Electronic Nose Analysis of Cabernet Sauvignon (Vitis vinifera L.) Grape and Wine Volatile Differences during Cold Soak and Postfermentation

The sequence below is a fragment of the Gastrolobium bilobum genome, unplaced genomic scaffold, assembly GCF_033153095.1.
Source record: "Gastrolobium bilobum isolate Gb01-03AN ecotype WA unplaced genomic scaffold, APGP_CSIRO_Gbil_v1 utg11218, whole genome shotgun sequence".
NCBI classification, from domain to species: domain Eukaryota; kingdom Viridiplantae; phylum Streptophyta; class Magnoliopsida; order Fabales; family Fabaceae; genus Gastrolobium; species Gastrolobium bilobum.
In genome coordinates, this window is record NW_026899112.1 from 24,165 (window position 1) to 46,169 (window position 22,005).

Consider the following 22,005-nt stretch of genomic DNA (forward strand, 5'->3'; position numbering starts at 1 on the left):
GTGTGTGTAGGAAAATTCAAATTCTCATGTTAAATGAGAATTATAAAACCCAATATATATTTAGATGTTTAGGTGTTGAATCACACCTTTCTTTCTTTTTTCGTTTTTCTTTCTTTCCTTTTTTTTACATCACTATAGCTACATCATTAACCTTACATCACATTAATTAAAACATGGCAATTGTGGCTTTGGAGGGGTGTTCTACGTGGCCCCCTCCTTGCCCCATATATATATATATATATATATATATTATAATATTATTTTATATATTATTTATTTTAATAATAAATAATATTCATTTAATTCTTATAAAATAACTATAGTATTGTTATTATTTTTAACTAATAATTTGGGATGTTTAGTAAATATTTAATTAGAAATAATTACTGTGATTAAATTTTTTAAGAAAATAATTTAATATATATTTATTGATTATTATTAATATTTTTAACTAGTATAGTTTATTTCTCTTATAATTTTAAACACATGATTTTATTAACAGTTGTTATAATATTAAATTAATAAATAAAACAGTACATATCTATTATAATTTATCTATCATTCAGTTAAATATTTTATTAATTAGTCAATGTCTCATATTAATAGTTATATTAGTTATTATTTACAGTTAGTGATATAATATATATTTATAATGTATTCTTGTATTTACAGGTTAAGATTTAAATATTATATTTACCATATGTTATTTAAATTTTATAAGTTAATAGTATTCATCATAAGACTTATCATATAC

Cold soak is a prefermentation maceration process at cold temperatures, traditionally used to enhance red wine color. This study monitored changes in Vitis vinifera L. cv. Cabernet Sauvignon volatiles using a commercial conducting polymer electronic nose (ENose) during a five-day cold soak and postfermentation. Principal component analysis (PCA) of juice volatiles detected by the ENose during cold soak showed PCI accounted for 95.7% of the variation. Various volatile associations were made with specific ENose sensors. In comparison, PCA of must chemistries had 52.4% of the variation accounted for by PCI. The PCA of wine volatiles detected by GC-MS showed PCI accounted for 97.1% of the variation between control and cold soak treatment, where control wine volatiles were associated with several ethyl esters, while cold soak wine volatiles were associated with diethyl succinate, isovaleric acid, benzyl alcohol, 3-methyl butanol, cis-3-hexenol, gamma-nonalactone, benzaldehyde, 2-methyl propanol, phenethyl acetate, 1-octanol, beta-damascenone, terpinene-4-ol, gamma-butyrolactone, ethyl acetate, hexanoic acid, citronellol, phenethyl alcohol, and n-butanol. Comparatively, PCI accounted for 100% of the total variance when using the ENose to measure volatile composition. Sensory evaluation did not demonstrate significant differences in aroma between control and cold soak wines. This study demonstrates differences in volatile chemistry between control and cold soak wines, as well as the ability to use a conducting polymer ENose as a simple tool for analysis of volatiles.